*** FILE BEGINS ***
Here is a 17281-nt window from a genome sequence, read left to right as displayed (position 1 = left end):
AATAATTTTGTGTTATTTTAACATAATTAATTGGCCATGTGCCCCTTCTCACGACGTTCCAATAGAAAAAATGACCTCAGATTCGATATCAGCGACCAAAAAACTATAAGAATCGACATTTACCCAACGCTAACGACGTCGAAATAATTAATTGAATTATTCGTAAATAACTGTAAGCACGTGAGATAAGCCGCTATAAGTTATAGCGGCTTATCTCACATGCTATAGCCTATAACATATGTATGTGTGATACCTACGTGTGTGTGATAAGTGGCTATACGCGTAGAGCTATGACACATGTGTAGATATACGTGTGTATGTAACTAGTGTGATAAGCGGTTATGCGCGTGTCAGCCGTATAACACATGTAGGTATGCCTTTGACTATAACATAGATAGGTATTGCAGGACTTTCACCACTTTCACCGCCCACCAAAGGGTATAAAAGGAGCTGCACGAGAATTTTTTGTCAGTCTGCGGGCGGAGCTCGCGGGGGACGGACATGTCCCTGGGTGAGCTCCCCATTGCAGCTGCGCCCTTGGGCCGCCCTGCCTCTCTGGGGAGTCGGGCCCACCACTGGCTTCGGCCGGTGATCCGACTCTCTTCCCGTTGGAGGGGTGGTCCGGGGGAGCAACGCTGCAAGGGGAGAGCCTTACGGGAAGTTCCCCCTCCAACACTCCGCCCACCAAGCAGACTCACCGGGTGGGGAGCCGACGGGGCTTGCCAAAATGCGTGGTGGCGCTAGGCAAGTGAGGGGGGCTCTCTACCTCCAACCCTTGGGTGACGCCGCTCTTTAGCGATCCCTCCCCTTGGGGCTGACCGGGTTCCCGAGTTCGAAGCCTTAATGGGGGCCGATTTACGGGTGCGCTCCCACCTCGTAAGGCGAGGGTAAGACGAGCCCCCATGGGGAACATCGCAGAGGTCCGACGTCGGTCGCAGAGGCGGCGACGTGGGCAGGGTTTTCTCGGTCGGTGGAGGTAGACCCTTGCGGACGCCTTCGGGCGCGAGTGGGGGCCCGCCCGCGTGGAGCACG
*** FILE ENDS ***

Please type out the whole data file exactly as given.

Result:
Here is a 17281-nt window from a genome sequence, read left to right as displayed (position 1 = left end):
AATAATTTTGTGTTATTTTAACATAATTAATTGGCCATGTGCCCCTTCTCACGACGTTCCAATAGAAAAAATGACCTCAGATTCGATATCAGCGACCAAAAAACTATAAGAATCGACATTTACCCAACGCTAACGACGTCGAAATAATTAATTGAATTATTCGTAAATAACTGTAAGCACGTGAGATAAGCCGCTATAAGTTATAGCGGCTTATCTCACATGCTATAGCCTATAACATATGTATGTGTGATACCTACGTGTGTGTGATAAGTGGCTATACGCGTAGAGCTATGACACATGTGTAGATATACGTGTGTATGTAACTAGTGTGATAAGCGGTTATGCGCGTGTCAGCCGTATAACACATGTAGGTATGCCTTTGACTATAACATAGATAGGTATTGCAGGACTTTCACCACTTTCACCGCCCACCAAAGGGTATAAAAGGAGCTGCACGAGAATTTTTTGTCAGTCTGCGGGCGGAGCTCGCGGGGGACGGACATGTCCCTGGGTGAGCTCCCCATTGCAGCTGCGCCCTTGGGCCGCCCTGCCTCTCTGGGGAGTCGGGCCCACCACTGGCTTCGGCCGGTGATCCGACTCTCTTCCCGTTGGAGGGGTGGTCCGGGGGAGCAACGCTGCAAGGGGAGAGCCTTACGGGAAGTTCCCCCTCCAACACTCCGCCCACCAAGCAGACTCACCGGGTGGGGAGCCGACGGGGCTTGCCAAAATGCGTGGTGGCGCTAGGCAAGTGAGGGGGGCTCTCTACCTCCAACCCTTGGGTGACGCCGCTCTTTAGCGATCCCTCCCCTTGGGGCTGACCGGGTTCCCGAGTTCGAAGCCTTAATGGGGGCCGATTTACGGGTGCGCTCCCACCTCGTAAGGCGAGGGTAAGACGAGCCCCCATGGGGAACATCGCAGAGGTCCGACGTCGGTCGCAGAGGCGGCGACGTGGGCAGGGTTTTCTCGGTCGGTGGAGGTAGACCCTTGCGGACGCCTTCGGGCGCGAGTGGGGGCCCGCCCGCGTGGAGCACG